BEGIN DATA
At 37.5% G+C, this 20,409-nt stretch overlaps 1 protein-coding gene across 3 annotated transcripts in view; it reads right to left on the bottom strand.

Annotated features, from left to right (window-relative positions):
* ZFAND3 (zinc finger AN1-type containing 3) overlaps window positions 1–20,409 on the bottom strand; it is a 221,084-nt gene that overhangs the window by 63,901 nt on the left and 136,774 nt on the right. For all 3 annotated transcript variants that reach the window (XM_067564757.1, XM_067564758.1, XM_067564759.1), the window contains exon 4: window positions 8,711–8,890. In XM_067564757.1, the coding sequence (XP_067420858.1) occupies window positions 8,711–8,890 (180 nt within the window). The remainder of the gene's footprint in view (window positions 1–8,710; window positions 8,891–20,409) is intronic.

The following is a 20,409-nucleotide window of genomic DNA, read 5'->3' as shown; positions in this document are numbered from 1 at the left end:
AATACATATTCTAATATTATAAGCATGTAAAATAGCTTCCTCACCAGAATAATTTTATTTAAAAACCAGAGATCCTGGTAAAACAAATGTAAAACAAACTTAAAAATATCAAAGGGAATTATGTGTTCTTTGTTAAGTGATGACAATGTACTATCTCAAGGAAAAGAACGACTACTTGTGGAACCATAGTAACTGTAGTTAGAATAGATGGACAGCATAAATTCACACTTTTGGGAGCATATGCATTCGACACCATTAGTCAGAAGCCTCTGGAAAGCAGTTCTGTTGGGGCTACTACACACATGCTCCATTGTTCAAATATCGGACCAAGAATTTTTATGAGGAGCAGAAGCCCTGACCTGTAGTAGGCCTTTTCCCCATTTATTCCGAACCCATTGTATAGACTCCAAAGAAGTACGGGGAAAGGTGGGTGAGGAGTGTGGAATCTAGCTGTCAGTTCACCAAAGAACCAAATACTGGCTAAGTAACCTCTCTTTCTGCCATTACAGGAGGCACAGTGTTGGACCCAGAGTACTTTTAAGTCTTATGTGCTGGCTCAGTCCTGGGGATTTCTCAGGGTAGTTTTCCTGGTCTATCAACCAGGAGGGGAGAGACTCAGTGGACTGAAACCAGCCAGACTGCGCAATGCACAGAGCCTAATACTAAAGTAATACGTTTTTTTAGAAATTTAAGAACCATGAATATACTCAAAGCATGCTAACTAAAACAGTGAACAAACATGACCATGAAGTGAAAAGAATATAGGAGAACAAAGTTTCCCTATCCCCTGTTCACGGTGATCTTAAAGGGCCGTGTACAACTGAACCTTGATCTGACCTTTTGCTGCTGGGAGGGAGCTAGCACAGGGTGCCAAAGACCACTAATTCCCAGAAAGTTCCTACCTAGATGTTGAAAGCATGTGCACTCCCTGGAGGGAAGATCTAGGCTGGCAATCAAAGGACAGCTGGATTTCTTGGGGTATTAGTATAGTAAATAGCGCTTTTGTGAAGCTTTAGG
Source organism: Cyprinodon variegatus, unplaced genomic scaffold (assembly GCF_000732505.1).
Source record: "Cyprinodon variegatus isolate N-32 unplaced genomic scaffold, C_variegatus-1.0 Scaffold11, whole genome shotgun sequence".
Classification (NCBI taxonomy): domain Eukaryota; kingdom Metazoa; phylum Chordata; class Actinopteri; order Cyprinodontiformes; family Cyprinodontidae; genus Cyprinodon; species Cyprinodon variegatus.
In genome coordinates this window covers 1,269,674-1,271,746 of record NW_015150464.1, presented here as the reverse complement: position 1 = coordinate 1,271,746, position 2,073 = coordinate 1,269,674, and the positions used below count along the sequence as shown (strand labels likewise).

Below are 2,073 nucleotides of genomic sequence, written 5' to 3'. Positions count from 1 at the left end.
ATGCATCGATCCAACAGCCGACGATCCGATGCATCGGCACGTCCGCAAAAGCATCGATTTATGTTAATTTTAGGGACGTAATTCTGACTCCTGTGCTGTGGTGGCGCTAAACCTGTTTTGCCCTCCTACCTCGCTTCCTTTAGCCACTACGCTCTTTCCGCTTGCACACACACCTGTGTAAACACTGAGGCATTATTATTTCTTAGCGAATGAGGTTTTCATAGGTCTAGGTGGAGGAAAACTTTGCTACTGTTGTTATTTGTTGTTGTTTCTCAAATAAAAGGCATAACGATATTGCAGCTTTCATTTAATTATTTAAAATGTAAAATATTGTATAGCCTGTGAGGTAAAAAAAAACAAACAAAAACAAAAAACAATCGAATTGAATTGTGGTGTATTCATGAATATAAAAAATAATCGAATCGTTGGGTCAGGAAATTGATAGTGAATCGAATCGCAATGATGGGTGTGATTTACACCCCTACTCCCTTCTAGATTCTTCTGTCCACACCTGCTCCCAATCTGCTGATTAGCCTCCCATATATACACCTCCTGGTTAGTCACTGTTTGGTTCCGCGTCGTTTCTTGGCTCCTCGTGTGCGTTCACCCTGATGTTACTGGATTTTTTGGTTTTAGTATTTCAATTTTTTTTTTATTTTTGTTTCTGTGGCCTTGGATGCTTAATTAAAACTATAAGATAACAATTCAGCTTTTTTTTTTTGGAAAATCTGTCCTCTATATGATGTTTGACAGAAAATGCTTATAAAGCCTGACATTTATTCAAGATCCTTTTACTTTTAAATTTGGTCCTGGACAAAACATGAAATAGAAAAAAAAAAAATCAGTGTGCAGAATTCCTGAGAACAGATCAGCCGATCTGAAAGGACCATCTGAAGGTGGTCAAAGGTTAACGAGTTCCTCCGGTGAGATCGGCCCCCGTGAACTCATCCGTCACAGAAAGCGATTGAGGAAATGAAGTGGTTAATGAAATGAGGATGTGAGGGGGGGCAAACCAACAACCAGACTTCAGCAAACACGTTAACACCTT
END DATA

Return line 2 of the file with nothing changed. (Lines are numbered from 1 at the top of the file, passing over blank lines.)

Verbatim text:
Annotated features, from left to right (window-relative positions):